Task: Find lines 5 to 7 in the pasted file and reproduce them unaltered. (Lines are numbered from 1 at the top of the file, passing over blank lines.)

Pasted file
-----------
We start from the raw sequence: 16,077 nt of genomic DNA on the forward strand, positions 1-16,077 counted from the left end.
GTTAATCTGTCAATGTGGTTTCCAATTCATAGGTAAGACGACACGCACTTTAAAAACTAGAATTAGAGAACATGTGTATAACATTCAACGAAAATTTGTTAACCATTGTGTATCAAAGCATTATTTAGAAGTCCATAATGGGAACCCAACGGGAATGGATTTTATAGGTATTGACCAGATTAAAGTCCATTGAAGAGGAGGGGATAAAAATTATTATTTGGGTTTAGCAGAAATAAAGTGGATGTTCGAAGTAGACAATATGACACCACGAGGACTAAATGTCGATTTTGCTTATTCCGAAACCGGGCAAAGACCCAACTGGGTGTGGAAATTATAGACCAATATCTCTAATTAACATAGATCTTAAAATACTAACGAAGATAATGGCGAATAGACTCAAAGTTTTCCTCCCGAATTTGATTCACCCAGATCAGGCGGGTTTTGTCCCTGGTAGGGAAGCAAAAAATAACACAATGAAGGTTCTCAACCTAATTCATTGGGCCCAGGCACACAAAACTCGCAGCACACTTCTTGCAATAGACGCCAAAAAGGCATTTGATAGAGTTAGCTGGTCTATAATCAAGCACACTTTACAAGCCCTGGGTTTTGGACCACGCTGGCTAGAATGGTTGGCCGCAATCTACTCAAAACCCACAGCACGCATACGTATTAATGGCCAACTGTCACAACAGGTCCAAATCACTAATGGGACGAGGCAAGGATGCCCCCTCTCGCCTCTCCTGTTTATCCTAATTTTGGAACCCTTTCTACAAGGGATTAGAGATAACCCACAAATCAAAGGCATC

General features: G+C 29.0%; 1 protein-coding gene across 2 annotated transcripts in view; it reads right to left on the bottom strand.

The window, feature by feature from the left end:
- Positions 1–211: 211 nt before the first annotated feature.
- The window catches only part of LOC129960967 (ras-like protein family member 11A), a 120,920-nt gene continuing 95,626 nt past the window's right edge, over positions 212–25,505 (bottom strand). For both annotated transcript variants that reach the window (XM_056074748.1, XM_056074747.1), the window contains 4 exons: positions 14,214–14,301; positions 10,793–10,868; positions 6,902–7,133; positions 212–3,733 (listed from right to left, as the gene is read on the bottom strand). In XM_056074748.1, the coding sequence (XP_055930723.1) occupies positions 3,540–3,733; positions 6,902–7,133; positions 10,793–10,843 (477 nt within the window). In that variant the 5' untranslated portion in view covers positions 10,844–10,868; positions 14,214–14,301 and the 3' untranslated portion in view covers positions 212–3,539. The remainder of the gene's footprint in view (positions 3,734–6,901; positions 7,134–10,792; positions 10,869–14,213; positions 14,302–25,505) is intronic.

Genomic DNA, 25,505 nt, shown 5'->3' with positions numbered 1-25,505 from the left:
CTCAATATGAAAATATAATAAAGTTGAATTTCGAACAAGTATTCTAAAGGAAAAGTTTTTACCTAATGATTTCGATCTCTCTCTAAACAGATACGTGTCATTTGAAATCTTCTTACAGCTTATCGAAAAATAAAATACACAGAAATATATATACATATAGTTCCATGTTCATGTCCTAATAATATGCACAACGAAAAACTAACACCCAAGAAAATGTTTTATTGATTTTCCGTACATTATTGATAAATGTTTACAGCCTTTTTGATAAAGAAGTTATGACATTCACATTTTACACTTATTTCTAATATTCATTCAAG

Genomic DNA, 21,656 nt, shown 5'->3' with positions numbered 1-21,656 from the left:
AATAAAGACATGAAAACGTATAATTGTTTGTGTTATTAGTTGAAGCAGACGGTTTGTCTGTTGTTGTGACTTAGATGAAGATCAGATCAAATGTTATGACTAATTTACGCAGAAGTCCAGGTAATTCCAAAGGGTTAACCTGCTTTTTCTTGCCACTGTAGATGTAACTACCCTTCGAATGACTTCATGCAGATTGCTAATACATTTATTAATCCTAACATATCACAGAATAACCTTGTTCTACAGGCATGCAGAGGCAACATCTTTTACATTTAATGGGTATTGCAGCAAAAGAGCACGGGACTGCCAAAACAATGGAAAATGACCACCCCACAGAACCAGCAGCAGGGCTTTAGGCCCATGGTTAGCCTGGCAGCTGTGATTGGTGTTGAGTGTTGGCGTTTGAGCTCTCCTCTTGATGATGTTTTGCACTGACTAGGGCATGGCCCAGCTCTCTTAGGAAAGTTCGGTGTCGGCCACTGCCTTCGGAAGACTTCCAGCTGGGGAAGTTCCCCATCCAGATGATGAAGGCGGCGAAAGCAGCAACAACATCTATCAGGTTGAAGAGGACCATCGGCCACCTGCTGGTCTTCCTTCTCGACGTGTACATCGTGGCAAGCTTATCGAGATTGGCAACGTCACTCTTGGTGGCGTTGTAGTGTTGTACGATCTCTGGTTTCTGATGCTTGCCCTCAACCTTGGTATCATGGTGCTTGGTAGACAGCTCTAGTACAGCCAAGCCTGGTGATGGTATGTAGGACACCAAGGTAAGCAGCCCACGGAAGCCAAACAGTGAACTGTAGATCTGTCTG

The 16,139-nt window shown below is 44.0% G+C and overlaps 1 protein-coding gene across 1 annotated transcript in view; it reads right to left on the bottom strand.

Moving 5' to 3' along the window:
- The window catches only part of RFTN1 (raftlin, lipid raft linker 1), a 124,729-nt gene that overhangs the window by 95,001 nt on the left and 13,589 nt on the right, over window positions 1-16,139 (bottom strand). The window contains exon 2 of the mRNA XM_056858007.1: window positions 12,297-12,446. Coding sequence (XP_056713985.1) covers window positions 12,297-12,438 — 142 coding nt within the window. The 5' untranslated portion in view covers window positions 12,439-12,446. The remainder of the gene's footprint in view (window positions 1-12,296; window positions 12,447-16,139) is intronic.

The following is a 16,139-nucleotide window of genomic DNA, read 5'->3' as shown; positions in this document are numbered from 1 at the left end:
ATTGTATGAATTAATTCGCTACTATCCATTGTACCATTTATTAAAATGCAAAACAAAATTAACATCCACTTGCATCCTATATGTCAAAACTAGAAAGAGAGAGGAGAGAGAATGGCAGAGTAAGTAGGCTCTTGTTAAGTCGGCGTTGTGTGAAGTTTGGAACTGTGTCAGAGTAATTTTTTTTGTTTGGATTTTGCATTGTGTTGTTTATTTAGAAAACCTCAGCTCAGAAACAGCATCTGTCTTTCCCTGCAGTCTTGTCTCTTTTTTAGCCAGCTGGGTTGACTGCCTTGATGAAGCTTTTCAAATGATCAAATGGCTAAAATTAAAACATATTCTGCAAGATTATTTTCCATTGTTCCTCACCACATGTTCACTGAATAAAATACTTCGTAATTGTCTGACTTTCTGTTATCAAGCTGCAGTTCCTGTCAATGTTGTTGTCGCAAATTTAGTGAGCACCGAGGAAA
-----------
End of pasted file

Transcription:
- Positions 1–211: 211 nt before the first annotated feature.
- The window catches only part of LOC129960967 (ras-like protein family member 11A), a 120,920-nt gene continuing 95,626 nt past the window's right edge, over positions 212–25,505 (bottom strand). For both annotated transcript variants that reach the window (XM_056074748.1, XM_056074747.1), the window contains 4 exons: positions 14,214–14,301; positions 10,793–10,868; positions 6,902–7,133; positions 212–3,733 (listed from right to left, as the gene is read on the bottom strand). In XM_056074748.1, the coding sequence (XP_055930723.1) occupies positions 3,540–3,733; positions 6,902–7,133; positions 10,793–10,843 (477 nt within the window). In that variant the 5' untranslated portion in view covers positions 10,844–10,868; positions 14,214–14,301 and the 3' untranslated portion in view covers positions 212–3,539. The remainder of the gene's footprint in view (positions 3,734–6,901; positions 7,134–10,792; positions 10,869–14,213; positions 14,302–25,505) is intronic.

Genomic DNA, 25,505 nt, shown 5'->3' with positions numbered 1-25,505 from the left: